Watching approval rating polls gives you a depressing stream of reminders as to just how horrible of a job the American people think the Democrats and Republicans in control of Washington are doing. We had a nice bump after 9/11, but it has taken a slow and steady downward path ever since. Even before that, there were signs that our citizenry weren't liking what they were seeing, with the increasing number of voters ditching their party registration and going independent, but it has gotten markedly worse in the last few election cycles.
For instance, a recent Rasmussen poll found that fully 68 percent of likely voters would vote to get rid of the "entire Congress" if they could. I wonder how much higher that number would be if they included those who aren't likely voters. Darn shame they can't put that on the ballot so we can find out.
It shouldn't be surprising, given another recent poll from Rasmussen, that shows that only 8 percent give Congress good or excellent mark; another that found 65 percent are either angry or very angry at "the current policies of the federal government." I'd love to meet those in that 8 percent there, and pick their brains to find out what they actually see Congress accomplishing that is worthy of high praise.
While I was looking around for related polling data, I even came across an amusing chart from last year that showed some things that the American people like even less than Congress. The only thing it found that was seen as worse was Fidel Castro, and just barely beating Congress out were "U.S. Going Communist" (11 percent) and "BP During the Oil Spill" (16 percent). Even Nixon had a higher approval rating in the midst of the Watergate scandal.
A poll from December highlighted how little people trust politicians anymore. They're tied, at a mere 7 percent approval rating, with Car salespeople and Lobbyists.
So who do we trust and admire, and where are we seeing innovation?
I'm not sure about you, but the first thing that came to mind for me was entrepreneurs and scientists, and an article I read a few days ago over at The Atlantic, about how they see places like Silicon Valley as where they can go to make a difference in the world, rather than Washington.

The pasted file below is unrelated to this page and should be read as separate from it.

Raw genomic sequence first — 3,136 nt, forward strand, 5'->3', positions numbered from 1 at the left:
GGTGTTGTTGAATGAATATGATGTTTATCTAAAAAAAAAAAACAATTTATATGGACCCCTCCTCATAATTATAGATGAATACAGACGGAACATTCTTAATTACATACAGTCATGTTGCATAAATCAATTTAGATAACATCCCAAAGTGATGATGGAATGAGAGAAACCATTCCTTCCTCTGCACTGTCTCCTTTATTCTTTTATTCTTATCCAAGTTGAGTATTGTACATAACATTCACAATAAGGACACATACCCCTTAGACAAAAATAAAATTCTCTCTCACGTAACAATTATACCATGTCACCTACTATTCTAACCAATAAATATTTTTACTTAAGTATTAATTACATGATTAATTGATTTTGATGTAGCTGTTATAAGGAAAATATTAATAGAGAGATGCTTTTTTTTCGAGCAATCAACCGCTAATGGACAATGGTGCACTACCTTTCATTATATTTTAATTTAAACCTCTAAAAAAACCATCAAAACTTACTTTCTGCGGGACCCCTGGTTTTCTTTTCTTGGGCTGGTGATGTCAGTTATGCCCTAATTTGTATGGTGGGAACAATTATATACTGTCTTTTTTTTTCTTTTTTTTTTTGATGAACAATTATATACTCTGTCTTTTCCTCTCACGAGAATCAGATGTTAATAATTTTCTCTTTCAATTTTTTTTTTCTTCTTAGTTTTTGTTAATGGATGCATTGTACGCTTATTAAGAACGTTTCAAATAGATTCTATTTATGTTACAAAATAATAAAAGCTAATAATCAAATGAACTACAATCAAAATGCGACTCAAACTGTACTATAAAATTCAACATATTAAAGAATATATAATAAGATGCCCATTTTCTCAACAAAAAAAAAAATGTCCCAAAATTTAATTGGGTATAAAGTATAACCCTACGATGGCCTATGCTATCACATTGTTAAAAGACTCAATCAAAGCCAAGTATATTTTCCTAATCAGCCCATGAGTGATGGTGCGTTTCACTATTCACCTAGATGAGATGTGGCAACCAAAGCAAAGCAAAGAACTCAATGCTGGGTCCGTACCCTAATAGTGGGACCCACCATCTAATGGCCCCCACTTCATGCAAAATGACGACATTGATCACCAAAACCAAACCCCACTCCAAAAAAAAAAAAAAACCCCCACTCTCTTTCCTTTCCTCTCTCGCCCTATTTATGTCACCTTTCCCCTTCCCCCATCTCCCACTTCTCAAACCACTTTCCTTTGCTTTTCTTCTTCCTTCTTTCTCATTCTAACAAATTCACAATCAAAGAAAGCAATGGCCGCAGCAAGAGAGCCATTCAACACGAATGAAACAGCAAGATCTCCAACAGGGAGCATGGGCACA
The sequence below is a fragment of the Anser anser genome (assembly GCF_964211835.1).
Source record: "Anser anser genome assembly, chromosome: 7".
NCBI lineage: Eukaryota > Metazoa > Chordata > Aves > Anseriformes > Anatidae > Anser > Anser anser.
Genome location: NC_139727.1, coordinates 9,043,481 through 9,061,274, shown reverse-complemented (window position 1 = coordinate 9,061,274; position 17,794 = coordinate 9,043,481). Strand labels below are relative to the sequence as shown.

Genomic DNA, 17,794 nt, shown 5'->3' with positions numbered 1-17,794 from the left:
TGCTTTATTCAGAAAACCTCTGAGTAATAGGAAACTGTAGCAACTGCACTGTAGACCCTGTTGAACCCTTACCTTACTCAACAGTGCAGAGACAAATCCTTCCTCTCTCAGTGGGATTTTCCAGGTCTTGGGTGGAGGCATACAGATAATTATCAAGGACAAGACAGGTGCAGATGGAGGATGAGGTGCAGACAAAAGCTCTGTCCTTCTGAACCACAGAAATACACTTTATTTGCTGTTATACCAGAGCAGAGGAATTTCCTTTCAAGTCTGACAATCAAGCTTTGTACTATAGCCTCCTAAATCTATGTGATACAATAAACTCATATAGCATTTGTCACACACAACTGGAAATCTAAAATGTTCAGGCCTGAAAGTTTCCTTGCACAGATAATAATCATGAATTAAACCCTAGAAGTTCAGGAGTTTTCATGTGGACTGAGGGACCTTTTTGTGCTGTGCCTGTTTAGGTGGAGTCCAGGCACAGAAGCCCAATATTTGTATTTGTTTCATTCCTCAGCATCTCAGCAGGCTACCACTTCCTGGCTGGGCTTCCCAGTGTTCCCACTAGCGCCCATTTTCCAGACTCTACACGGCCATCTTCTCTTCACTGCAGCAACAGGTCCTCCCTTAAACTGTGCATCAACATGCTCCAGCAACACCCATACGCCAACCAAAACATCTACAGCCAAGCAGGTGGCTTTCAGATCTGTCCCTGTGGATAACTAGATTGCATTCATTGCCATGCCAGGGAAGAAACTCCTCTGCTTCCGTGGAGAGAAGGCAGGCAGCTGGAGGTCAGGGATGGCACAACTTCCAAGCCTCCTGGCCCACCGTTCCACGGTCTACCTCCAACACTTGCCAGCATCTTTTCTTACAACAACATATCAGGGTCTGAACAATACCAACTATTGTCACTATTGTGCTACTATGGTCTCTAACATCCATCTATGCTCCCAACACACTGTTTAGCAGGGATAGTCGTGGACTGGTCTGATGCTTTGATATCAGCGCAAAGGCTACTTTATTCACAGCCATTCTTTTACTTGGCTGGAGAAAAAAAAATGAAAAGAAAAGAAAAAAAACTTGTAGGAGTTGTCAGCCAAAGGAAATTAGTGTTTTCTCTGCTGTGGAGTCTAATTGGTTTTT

I completely agree. I've known a lot of entrepreneurial types, as well as a lot of political types, and frankly I can't stand most of the latter. You can find a lot of over-sized egos in both, but usually the worst you walk away with after talking with an entrepreneur is thinking that his or her idea doesn't make any sense and it probably won't make any money.
Scientists are also well-regarded in our society, and for good reason. While politicians are squabbling about energy issues in Washington, just this week a group of scientists developed a material that can turn water into hydrogen almost as well as platinum, and at around 1,000 times cheaper. In contrast, Congress will add over a 1,000 times more debt to the next generation's tax bills this year than the $1 billion Facebook paid for the mega-popular image sharing service Instagram.
Even among the most powerful political operatives I've had the pleasure (or, more often, displeasure) of talking to, most people dislike those who seem most political. So why don't more of our best and brightest get into politics, instead of going out to places like Silicon Valley? David Duncan at The Atlantic asked a similar question of Bill Maris, who heads up Google's venture capital arm:
I wonder, can you apply all of this energy, innovation, and optimism to Washington, D.C. and public policy?
That would be great, but I'm not hugely optimistic. Thinking about government policy sends shivers up my spine. The gears are grinding together in government, and it's slow and complicated and no one understands it.
The "energy, innovation and optimism" Duncan asked about is in reference to the way Google Ventures operates. They're a dynamic and results-oriented organization, while the Republican and Democratic parties are old, slow to adapt, insular organizations who go out of their way to grind the gears Maris mentions.
Maybe we can put a national ballot initiative out in a couple years, one that joins these two ideas: How about we vote them all out, and let the geeks have a go? Geek revolution 2014, or the Geek-ccupy Movement?
Yeah...not gonna happen. But I suppose I have some hope that later on, when younger guys like Maris get into their prime (older) years for people to get politically involved, maybe they will bring some of that sort of thinking to Washington, even if it's through their donations to outside organizations that better represent us. Our country is still fighting the same culture war that the Baby Boomers fought when they were younger. Maybe we'll get over that by the time my generation takes over Washington. One can hope.